The original television airing of Twin Peaks in 1990 coincided with my recent interest in the films of David Lynch after renting a copy of Blue Velvet on video and the break between the first and second seasons also saw the release of Wild At Heart at the cinema which launched a sudden and unexpected wave of Lynch mania that swept across both sides of the Atlantic Ocean. Around the same time I visited America for the first time, landing in Los Angeles in January 1991 I couldn’t wait to pick up a copy of the L.A. Reader so I could see Lynch’s notorious cartoon strip The Angriest Dog in the World with my own eyes!
Twin Peaks has recently been celebrating its 20th Anniversary and is back in the public conscious with current shows like Psych reuniting some of the original cast members in the Dual Spires tribute episode which revolves around a Laura Palmer style copycat murder. After the initial distribution rights battle which prevented the second season being released on DVD for years, CBS Paramount have now released the entire show in its David Lynch approved Gold Box set and it’s even available to download on iTunes in HD which has sparked talk of a potential Blu-ray edition to follow.
When I met my wife-to-be one of the first things we did was sit through the original series, she was instantly hooked and we watched the pilot and all 29 episodes back to back followed by Fire Walk With Me within the space of one long weekend. To mark our recent Wedding Anniversary we have just watched them all again for the first time in 5 years and it remains an astonishing landmark in the annals of mainstream television history; all credit is due to creators Mark Frost and David Lynch as few programmes can claim to have been as groundbreaking or influential as Twin Peaks.
The show was cancelled in the middle of the second season due to falling viewing figures once Laura Palmer’s killer had been revealed and a spate of weak, largely comic subplots failed to fill the void despite a tour de force performance from Kenneth Welsh as Agent Cooper’s former partner and Nemesis, Windom Earle and the introduction of a Sci-fi element with the Project Blue Book investigations into the local Black and White Lodge mythology; there was still much to enjoy in the show and many questions were left deliberately unanswered in the final episode which is very reminiscent of the end of Patrick McGoohan’s seminal 1960s series, The Prisoner.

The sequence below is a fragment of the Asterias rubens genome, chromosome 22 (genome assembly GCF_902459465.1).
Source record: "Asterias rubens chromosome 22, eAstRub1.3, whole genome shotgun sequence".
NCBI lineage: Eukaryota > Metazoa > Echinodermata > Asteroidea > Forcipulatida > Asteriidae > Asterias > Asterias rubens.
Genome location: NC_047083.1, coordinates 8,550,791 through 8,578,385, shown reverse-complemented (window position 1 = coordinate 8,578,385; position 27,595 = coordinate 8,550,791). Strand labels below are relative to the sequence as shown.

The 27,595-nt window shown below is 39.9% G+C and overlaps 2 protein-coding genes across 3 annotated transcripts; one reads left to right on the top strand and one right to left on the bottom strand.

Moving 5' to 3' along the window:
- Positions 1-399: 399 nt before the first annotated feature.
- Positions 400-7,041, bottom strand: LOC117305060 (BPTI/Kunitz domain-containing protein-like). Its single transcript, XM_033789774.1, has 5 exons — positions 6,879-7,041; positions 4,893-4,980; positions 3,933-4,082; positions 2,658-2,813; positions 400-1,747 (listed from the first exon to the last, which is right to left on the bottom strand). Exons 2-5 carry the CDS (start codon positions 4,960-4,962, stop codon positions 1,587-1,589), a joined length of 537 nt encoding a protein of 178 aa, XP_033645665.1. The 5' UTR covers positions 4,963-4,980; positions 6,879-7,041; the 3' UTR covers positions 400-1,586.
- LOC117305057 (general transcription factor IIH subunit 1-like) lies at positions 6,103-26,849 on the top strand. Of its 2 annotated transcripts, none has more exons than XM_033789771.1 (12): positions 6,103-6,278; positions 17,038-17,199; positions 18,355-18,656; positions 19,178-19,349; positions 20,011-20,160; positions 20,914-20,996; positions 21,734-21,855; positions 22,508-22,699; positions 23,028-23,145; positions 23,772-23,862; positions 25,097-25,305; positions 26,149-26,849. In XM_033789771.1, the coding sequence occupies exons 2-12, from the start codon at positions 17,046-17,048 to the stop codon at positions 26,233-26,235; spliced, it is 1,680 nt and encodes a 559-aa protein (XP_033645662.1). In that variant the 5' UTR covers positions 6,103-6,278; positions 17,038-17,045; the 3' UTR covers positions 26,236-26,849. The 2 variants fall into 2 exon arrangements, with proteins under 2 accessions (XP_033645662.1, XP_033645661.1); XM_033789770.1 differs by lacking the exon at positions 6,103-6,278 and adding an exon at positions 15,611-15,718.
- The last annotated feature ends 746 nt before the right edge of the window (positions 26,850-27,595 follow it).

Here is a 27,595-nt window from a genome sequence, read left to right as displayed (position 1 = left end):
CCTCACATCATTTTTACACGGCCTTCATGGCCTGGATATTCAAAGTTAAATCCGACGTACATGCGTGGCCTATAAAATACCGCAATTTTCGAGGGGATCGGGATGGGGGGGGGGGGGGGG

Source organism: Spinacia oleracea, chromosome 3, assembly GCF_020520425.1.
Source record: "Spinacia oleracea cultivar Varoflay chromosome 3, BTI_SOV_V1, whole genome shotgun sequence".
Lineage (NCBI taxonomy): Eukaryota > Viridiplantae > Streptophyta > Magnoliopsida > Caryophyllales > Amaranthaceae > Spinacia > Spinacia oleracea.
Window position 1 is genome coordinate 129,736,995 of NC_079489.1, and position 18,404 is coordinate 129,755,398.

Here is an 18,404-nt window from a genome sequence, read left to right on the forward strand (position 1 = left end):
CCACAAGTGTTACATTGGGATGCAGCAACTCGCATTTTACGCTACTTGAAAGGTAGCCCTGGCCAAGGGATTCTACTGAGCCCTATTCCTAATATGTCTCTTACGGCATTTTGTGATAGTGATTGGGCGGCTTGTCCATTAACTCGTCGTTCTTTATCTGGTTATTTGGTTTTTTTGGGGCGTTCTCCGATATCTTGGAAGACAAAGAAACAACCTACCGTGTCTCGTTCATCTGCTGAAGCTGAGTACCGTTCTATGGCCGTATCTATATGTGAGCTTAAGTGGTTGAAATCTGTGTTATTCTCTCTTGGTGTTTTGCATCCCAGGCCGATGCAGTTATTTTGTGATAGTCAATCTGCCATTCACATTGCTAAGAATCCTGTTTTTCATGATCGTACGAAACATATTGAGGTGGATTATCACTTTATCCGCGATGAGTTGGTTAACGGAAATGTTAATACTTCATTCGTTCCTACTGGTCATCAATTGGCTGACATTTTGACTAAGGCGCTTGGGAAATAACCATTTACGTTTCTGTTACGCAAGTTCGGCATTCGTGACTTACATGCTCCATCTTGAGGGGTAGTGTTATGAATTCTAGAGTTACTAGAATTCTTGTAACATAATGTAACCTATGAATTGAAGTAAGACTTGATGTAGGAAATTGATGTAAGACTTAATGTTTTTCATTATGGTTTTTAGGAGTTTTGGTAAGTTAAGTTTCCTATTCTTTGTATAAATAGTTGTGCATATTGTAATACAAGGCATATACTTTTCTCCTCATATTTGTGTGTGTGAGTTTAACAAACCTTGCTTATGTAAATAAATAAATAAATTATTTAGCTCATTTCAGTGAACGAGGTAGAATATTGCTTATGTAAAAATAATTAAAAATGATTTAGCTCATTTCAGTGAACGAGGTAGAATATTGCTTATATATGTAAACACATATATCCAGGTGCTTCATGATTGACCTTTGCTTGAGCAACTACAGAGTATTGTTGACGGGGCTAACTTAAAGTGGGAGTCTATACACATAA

Twin Peaks: Fire Walk With Me was released in cinemas during 1992; a year after the bemusing final episode had left Agent Dale Cooper trapped inside the Black Lodge. The film serves as both a prequel, as it examines the death of Killer Bob’s first victim Teresa Banks and the last 7 days of Laura Palmer’s life leading up to her murder providing psychological insights into the deranged mind of her father Leland, and a sequel as it clarifies the fate of Agent Cooper, expands the Dugpas back-story and lays to rest Laura’s troubled spirit in the closing moments. For many unfamiliar with David Lynch’s darker movies this was a total shock as the show’s amusing supporting characters were not present to offset the deeply disturbing secret that had always been at the heart of the series and it was actually booed by hostile audiences at the Cannes Film Festival premier.